Nematophytes in gel
Fossil nematophytes, like any fossils preserved in chert, underwent
transient stages of being embedded in and permeated by silica gel,
governed by processes more or less well understood, which will not be
considered here. This contribution is about organic gel produced by the
organisms themselves for multiple protection. After silicification, the
organic gel is usually no more seen but its former
presence may be deduced from details seen in the chert (Fig.1).
Fig.1: Rhynie Chert, raw sample surface, old fracture face of the chert layer with two types of chert: nematophyte above, silicified earlier than the swamp matter
including degraded plant cross-sections below, tightly fused into one solid block now.
Width of images: 4.3mm.
image may be confusing and enigmatic
at first sight. It is a natural combination of two quite different
parts of chert. The upper half is a nematophyte consisting of
randomly arranged but partially aligned tubes in bluish chalcedony. The
nearly horizontal line in the
image indicates a smooth fracture face unlike that of a felt of tubes
or of a fibrous composite material. Hence, the nematophyte had broken
like a compact material, which implies that it had been in some
advanced state of silicification. The fragment got into
the muddy water with mineral debris and flooded land plants below,
largely degraded. Silicification proceeded until finally all had turned
from the fossil content, another difference between the halves of the
picture is obvious: Contrary to the abundant debris and mineral
precipitates below, the space between the tubes above is rather clean.
The small white specks are no inclusions but the result of
recrystallisation in chalcedony. The absence of debris between the
indicates the presence of organic gel which precluded any dirt from
Essentially the same is seen in Fig.2. Here, the crack goes athwart the
texture of the felt. Again the crack face is smooth,
without tube ends sticking out. Hence the nematophyte as a whole must
have been mechanically homogeneous when it broke, with tubes and matrix
thoroughly silicified so that the felt-like structure did not affect
the crack propagation.
There is no indication concerning the cause
of the fracture of the nematophyte while the swamp matter was still
fluid. It is known that organic matter gets silicified faster
than the surrounding water and thus can break when bent or torn.
Perhaps the organic gel assumed to fill the space between the tubes
triggers the early formation of silica gel which tends to become more
and more solid by uptake of silica so that it can break like a brittle solid when strained.
Fig.2: Two types of chert combined
in one sample: fragment from brittle fracture of early
silicified nematophyte (right) next to fluid swamp matter with degraded
plants (left) silicified later. Cut face of the sample in Fig.1.
In addition to the advantages of organic gel for life in water,
which is keeping things together, keeping dirt away, and protecting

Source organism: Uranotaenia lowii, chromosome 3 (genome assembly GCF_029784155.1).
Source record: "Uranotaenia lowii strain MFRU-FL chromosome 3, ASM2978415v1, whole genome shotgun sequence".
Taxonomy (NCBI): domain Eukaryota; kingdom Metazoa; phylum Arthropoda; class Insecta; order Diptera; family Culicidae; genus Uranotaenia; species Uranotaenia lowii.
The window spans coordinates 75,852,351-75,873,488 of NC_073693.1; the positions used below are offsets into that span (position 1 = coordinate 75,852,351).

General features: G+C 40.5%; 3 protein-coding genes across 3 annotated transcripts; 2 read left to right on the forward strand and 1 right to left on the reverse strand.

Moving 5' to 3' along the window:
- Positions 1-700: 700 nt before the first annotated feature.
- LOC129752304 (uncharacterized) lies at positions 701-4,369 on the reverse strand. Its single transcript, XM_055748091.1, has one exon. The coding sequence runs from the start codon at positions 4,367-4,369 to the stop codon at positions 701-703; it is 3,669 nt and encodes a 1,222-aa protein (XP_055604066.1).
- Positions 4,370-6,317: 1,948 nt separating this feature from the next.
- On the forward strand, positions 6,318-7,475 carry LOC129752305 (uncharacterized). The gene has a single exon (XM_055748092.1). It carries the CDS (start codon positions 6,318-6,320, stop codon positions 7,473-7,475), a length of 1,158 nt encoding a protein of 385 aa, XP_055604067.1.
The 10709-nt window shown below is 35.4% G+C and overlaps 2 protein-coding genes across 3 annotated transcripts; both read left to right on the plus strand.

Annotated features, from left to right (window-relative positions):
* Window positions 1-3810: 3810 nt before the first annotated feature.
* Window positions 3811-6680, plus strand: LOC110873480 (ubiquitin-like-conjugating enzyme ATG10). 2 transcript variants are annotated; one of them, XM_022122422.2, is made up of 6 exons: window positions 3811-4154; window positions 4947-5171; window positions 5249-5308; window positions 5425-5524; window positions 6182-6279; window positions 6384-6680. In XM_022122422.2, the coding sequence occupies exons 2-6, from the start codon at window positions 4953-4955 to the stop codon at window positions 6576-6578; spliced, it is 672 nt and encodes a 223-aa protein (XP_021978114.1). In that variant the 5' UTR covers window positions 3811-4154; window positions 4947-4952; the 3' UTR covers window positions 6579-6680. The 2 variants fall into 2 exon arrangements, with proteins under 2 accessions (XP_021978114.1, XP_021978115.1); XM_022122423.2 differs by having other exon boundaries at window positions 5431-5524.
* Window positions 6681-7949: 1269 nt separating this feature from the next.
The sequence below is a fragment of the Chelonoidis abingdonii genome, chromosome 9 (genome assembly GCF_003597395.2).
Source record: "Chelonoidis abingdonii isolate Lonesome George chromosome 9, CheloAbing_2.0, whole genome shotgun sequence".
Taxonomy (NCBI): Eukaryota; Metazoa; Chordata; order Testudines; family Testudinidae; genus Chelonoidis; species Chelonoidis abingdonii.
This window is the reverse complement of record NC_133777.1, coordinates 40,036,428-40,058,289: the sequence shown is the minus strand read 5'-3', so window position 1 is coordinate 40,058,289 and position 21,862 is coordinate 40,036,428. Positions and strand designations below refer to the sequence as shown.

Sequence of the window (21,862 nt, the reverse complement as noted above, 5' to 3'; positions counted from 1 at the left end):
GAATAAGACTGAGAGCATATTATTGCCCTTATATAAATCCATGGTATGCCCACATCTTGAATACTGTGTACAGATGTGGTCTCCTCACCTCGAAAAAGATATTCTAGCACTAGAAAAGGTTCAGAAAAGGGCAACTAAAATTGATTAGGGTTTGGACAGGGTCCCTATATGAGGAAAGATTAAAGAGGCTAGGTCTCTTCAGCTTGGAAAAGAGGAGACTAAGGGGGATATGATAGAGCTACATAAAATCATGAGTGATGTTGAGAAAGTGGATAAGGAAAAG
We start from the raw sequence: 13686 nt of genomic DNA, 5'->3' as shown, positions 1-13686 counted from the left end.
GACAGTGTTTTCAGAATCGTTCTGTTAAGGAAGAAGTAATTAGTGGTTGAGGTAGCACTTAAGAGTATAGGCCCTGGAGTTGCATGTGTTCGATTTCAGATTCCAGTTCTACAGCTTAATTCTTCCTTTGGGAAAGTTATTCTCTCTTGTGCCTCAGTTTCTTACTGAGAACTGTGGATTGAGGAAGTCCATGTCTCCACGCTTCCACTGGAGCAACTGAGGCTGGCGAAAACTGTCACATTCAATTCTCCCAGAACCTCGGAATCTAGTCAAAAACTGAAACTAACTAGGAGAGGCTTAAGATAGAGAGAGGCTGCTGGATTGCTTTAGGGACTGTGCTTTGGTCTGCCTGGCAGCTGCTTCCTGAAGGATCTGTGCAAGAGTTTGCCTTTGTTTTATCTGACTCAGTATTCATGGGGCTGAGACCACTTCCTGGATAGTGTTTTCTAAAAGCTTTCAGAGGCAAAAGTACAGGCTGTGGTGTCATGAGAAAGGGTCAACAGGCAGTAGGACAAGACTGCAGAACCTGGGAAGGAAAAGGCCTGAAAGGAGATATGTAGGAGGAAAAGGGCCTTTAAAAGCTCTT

against attack, gel serves as a means of survival of watery
organisms under subaerial conditions. The present sample offers
evidence that nematophytes may have applied this survival technique, as
suggested by Fig.3. This nematophyte had lived as a felt of tubes in a
lump of gel with
unknown overall size and shape, either in water or on moist ground, or
in a periodically changing habitat. During a prolonged dry period the
lump with tubes dried up at the surface and shrunk, which proceeded
into some depth. Thereby the limp tubes collapsed so that
they are seen as mere narrow streaks in the affected region of the lump
which forms a kind of cortex protecting the bulk from drought. No signs
of exsiccation are visible below.
The protective effect seems to have been limited by
internal stresses causing the hardened crust to detach and peel off. In Fig.3 it
adheres to the bulk on the right but becomes increasingly detached
towards the left.
the slightly damaged lump must have become inundated and silicified
while lying in the muddy water together with mineral debris and
degraded land plants, as also seen in Fig.3.
Fig.3 (below): Nematophyte as a lump of gel dried and shrunk to some
thus forming a dark protective layer against exsiccation of the bulk, seen here on the raw sample surface, old fracture face of the chert layer.
own samples of Rhynie chert found since 1998 there were
only 9 with nematophytes,
among them the well-known spherical Pachytheca (one
sample with one specimen) and the spiralling Nematoplexus,
with tubes distinctly larger than originally described, in 4 chert
samples. Less certain is the interpretation of
a rather well preserved nematophyte in another sample as Nematophyton
Three more samples contain nematophytes differing
much from the known ones so
that they might represent 3 new species. Obviously they are
very rare, otherwise they would have been found in more than one chert
there had been organic gel between the tubes in every one of the
nematophytes mentioned here.
The lump of gel in Fig.3 with a dried-up, shrunken, and
possibly hardened layer along the surface seems to provide the most
convincing evidence that nematophytes might have been able to survive
or temporarily live under subaerial or dry conditions, as proposed in
[2,3]. Now that we
see them thoroughly silicified, we can conclude that they must have
been flooded with silica-rich water. There they became silicified
than the water since they broke like a solid material while the surrounding water was still
fluid and got silicified later, as suggested by Figs.1,2.
Rh13/7 (0.25kg), described in Rhynie
Chert News 13,
found by Sieglinde
Weiss in 2005.
Part 1: Fig.3; Part 2: Fig.1,2.
Kidston, W.H. Lang : On Old Red Sandstone
plants showing structure ...,
Part V, Trans. Roy. Soc. Edinburgh 52
Strother: Clarification of the genus Nematothallus
J.Paleont. 67(1993), 1090-94.